Eilat Red Sea.
(photo credit: REUTERS/Ronen Zvulun)
If a proposal submitted by Tourism Minister Uzi Landau and Interior Minister Gideon Sa’ar passes in cabinet on Sunday, Eilat hotels will be able to employ up to 1,500 Jordanians ahead of the tourism capital’s busy summer months.
This follows a proposal by the Tourism Ministry and the Economy Ministry to finance up to 27.5 percent of salaries of some of Israel’s weakest sectors – ultra-Orthodox Jews, Arabs, people with disabilities and single parents – working in hotels, in an attempt to encourage hoteliers to employ them.
But Eilat Hotel Association CEO Shabtai Shay said that most of these Israelis are not interested in working in housekeeping, cleaning and gardening in hotels.
Previously, Shay said, African immigrants filled these jobs, but this became a short-term solution as the anti-infiltration law passed in 2012 required them to live in detention facilities, leaving the hotels without employees.
“We just don’t have anybody to fill these gaps,” he said.
With 12,000 hotel rooms in a city that is almost completely dependent on tourism, hoteliers need to quickly find employees.
Shay said that Jordanians taking these jobs would create a “win-win situation,” as not only would the Eilat hotels find employees, but the deal will also help southern Jordan’s high unemployment rates.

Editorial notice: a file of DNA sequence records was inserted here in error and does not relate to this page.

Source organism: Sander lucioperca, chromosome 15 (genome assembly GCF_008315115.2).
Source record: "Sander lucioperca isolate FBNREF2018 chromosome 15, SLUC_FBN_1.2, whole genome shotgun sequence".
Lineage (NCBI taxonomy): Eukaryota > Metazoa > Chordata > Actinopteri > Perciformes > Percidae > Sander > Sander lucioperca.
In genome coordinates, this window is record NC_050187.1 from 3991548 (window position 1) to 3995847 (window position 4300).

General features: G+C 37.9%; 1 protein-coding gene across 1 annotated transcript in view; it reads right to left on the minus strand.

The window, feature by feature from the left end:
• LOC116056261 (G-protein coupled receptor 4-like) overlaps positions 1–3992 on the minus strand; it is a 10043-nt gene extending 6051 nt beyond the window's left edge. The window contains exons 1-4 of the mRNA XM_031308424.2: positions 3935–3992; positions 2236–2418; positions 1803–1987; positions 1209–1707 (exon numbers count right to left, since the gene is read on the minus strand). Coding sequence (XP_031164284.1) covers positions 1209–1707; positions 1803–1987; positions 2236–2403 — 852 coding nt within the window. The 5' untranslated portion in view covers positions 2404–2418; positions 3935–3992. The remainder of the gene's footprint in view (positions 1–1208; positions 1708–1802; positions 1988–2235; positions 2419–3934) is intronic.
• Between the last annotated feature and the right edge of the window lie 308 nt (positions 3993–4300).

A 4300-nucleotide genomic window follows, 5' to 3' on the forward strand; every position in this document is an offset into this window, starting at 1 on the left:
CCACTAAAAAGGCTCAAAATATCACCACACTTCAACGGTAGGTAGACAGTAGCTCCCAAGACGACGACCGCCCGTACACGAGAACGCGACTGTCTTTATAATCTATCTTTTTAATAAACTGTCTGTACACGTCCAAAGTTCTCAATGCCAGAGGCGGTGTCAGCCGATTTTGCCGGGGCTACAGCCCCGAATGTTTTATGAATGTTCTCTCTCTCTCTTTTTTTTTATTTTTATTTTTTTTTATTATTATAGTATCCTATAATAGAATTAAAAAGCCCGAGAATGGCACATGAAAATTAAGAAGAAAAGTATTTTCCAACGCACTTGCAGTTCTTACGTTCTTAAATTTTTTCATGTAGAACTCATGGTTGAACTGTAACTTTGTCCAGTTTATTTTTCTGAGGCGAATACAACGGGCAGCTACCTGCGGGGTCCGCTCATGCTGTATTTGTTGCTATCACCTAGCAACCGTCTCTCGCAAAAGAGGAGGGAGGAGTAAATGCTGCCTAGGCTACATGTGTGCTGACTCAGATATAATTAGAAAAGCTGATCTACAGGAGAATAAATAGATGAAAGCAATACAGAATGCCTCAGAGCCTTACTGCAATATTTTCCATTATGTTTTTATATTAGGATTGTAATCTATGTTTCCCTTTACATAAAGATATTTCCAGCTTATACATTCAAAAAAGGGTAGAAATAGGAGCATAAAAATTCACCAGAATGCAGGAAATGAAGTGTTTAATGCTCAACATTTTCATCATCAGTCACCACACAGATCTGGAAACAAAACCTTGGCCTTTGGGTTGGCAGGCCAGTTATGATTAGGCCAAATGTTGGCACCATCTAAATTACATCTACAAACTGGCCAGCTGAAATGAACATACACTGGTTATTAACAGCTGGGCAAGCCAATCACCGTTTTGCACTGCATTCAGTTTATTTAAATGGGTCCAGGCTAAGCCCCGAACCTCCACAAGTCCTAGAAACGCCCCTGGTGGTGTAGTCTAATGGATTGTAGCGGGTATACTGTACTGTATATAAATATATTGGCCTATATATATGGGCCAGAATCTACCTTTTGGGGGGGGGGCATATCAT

“An approval of the proposal will provide an answer to the labor shortage,” Landau said in a press release Thursday, adding that “I am convinced that the process will even strengthen the peace between Israel and Jordan.”
Based on a previous agreement between Israel and Jordan, there are already up to 300 people coming in from Jordan to work in Eilat. Like them, the potential 1,200 new workers would be brought to the border in the morning and be returned in the evening, so “Eilat as a city would not be affected at all,” according to Shay.
The Israel Hotel Association congratulated Landau on the proposal on Thursday.
“Finally, we see a shift and it is an important step on the path… [in dealing] with the shortage of hotel industry cleaning staff,” said Israel Hotel Association president Eli Gonen.
“The tourism world has no limits, and of course we are excited about the regional cooperation with the Jordanians,” he said.